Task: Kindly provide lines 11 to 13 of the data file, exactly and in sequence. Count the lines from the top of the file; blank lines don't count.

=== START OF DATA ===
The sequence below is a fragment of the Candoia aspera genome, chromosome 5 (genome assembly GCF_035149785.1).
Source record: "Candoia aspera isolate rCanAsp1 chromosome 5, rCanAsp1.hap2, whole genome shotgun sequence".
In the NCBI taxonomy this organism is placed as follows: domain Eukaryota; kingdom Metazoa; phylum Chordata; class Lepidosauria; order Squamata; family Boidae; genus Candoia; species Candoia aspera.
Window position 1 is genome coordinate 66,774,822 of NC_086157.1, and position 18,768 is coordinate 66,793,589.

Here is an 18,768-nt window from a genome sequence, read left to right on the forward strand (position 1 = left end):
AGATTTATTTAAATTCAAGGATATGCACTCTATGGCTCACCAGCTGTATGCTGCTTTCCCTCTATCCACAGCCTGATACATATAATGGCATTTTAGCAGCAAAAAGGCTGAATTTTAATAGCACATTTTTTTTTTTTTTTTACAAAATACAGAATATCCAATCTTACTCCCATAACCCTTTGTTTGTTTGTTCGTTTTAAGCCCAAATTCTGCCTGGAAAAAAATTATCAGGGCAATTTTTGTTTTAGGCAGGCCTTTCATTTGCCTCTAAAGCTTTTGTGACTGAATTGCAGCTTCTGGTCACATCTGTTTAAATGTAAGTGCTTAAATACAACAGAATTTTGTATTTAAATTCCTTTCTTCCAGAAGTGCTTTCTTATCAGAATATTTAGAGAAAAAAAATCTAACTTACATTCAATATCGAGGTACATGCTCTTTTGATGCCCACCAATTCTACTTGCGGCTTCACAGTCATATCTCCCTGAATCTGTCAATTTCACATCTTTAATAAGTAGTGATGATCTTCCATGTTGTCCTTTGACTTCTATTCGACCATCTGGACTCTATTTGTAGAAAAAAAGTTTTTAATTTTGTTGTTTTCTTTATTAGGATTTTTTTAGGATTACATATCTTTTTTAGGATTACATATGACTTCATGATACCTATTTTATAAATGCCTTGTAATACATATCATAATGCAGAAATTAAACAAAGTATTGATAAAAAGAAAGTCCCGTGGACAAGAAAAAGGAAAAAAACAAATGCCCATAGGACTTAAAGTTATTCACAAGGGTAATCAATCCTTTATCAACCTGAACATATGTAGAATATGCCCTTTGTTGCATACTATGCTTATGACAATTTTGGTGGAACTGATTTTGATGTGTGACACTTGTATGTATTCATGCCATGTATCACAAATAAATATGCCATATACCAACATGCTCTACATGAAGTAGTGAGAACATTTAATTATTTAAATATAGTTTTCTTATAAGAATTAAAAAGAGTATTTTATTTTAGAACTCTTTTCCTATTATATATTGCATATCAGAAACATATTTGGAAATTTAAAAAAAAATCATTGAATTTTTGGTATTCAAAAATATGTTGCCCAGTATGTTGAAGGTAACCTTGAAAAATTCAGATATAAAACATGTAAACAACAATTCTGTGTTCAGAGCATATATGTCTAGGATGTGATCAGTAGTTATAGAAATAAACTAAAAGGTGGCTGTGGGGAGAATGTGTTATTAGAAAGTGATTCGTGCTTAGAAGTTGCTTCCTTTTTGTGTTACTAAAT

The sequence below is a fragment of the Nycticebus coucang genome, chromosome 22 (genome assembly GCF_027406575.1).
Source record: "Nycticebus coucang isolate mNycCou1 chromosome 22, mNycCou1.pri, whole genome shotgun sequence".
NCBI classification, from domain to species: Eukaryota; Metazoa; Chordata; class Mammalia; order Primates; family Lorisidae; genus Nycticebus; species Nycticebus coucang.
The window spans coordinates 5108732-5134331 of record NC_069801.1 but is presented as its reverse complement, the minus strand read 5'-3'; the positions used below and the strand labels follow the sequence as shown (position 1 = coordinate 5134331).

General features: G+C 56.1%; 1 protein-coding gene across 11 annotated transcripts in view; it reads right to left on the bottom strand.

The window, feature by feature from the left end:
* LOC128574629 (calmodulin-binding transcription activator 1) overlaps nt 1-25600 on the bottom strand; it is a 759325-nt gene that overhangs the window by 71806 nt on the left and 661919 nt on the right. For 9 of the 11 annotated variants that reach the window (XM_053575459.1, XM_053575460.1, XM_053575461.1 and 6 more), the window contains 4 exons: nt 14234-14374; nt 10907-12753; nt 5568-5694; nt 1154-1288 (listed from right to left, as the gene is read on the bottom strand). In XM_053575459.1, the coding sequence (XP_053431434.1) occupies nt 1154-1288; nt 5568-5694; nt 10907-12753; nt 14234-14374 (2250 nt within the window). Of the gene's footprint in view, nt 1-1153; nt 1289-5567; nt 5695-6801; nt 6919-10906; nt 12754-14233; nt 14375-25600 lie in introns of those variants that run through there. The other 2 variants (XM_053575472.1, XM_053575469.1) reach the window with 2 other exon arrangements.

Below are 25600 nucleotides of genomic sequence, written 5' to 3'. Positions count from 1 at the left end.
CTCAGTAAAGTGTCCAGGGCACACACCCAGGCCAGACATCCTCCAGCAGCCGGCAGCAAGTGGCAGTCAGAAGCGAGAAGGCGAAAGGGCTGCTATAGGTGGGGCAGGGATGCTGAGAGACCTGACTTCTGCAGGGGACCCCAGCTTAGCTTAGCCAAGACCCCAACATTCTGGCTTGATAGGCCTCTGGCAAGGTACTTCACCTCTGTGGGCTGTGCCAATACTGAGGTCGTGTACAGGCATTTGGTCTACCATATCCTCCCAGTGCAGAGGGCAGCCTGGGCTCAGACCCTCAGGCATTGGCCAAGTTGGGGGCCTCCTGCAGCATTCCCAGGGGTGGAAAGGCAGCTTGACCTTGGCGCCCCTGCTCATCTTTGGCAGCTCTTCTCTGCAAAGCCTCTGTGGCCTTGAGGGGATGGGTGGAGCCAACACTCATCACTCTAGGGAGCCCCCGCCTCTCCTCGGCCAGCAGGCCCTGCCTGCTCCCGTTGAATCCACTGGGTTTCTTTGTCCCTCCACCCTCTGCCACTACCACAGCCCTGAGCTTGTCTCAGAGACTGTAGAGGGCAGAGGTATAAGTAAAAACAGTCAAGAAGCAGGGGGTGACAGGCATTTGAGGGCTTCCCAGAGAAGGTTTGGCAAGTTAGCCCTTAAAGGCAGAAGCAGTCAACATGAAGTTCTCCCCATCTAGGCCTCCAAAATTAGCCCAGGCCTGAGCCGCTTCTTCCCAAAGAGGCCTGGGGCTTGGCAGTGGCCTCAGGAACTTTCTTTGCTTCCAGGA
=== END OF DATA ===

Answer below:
General features: G+C 56.1%; 1 protein-coding gene across 11 annotated transcripts in view; it reads right to left on the bottom strand.

The window, feature by feature from the left end:
* LOC128574629 (calmodulin-binding transcription activator 1) overlaps nt 1-25600 on the bottom strand; it is a 759325-nt gene that overhangs the window by 71806 nt on the left and 661919 nt on the right. For 9 of the 11 annotated variants that reach the window (XM_053575459.1, XM_053575460.1, XM_053575461.1 and 6 more), the window contains 4 exons: nt 14234-14374; nt 10907-12753; nt 5568-5694; nt 1154-1288 (listed from right to left, as the gene is read on the bottom strand). In XM_053575459.1, the coding sequence (XP_053431434.1) occupies nt 1154-1288; nt 5568-5694; nt 10907-12753; nt 14234-14374 (2250 nt within the window). Of the gene's footprint in view, nt 1-1153; nt 1289-5567; nt 5695-6801; nt 6919-10906; nt 12754-14233; nt 14375-25600 lie in introns of those variants that run through there. The other 2 variants (XM_053575472.1, XM_053575469.1) reach the window with 2 other exon arrangements.